Friday, July 29, 2011

America's debt ceiling

At the time of writing the American government still seems to be deadlocked on increasing the amount of money it's borrowing. For the most part the stalemate is being led by one particular faction, which I'm not going to bother naming. They don't want it to rise and hand out a homely little analogy about how if America was a family no-one would think this was sensible - 'Gosh we're in debt, let's apply for another credit card'.

Firstly like so much that comes out of this groups collective mouths it's rubbish and shows that they have no connection to families who actually do this... because it makes sense. A lot of credit card companies promote zero interest on balance transfers for a set period. So rather than have to pay off the capital and interest on your original credit card you transfer it and pay only the capital - you've reduced your debt.

The second point is that it's still rubbish because even their analogy doesn't work - this isn't about buying stuff this is America's mortgage. America's next mortgage payment is due, but are they going to pay it.

Putting it like that should also help with all the financial Armageddon talk that's going around. What happens if a family misses a mortgage payment? It depends on the family. If they're just having a small problem the bank may let it slide this once, they'll get a mark on their credit rating which means any future borrowing will be at a higher interest rate; but by and large they'll survive. Unless the banks are complete bastards or the family are untrustworthy; in which case they get kicked out.

Is America untrustworthy; do the holders of their debt want to 'kick them out'. I don't think so. If America fails in this instance it'll mean higher interest rates on borrowing due to their adverse credit rating and higher interest rates on borrowings that are banked by American debt; which will affect other countries including the UK.

Of course the bad thing will be if they miss a payment, financial collapse doesn't occur and this faction use that to justify their actions - 'Hey we missed last months payment and nothing totally bad happened; we can miss this months too'.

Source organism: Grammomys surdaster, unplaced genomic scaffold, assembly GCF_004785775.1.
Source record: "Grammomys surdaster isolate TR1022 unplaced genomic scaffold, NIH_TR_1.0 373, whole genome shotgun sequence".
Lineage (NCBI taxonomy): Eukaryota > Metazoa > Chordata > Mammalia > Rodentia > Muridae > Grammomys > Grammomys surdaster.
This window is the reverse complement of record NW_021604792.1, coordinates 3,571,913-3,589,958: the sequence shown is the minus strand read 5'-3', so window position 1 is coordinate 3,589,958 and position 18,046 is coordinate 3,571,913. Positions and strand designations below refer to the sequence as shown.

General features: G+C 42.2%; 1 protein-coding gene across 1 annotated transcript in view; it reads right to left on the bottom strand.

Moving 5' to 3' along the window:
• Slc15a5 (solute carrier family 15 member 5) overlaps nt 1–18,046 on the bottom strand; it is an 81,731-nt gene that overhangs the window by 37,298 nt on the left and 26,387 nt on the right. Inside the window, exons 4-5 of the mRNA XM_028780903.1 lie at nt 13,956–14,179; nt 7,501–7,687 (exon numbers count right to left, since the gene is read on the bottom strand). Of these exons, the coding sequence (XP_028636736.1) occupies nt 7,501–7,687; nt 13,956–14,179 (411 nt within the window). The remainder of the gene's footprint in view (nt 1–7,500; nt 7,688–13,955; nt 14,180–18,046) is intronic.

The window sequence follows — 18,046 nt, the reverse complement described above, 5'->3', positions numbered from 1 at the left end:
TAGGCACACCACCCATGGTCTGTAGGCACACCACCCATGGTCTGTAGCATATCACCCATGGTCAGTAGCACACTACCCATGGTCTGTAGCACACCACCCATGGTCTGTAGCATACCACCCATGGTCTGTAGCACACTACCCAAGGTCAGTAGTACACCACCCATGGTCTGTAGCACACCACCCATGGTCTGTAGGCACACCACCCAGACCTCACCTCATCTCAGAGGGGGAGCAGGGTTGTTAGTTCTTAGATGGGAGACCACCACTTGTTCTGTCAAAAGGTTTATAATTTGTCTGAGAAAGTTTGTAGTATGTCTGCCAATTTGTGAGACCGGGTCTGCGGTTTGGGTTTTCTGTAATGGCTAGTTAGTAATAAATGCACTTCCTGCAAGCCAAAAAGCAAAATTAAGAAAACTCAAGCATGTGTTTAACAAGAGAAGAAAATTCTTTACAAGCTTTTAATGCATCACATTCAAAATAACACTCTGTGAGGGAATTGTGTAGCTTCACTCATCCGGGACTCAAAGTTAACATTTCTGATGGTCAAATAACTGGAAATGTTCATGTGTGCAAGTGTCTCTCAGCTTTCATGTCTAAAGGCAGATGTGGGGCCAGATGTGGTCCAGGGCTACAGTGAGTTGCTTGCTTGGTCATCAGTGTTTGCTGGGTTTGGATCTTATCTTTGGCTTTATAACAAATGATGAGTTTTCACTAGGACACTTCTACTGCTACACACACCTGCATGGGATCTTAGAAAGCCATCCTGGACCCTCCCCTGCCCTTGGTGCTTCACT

TheMiserableRanter said...
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TheMiserableRanter said...

The American political system is designed to benefit those few with the most money. We need to reform the way the process works, which is difficult because lobbyists and special interest groups have a lot more money than you and I.

National debt is very different than a personal debt in the way that you can run a deficit and still have a prosperous.
Some of America's most prosperous years were during a major deficit.

The truth is what stimulated economic growth and jobs is domestic spending. Much of our bloated budget is allocated overseas- so the economy never benefits from that money.

FlipC said...

Sadly the money=power is a logical conclusion. Who is a politician most likely to listen to - Joe Bloggs with his one vote or a person who provide the money so the politician can get their message to multiple voters?

Same goes for the media, court the bosses and they'll give the politician/Party a positive spin that reaches multiple voters.

In the UK we have a small amount of balance in that allowing Parties to present television broadcasts during a general election is mandatory rather than just to those who can afford it.

I did read a piece that pointed out the Keynesian view of borrow and spend during a recession, but control it during an upswing - essentially the opposite of what we in the UK have been doing. Though of course there are multiple other factors.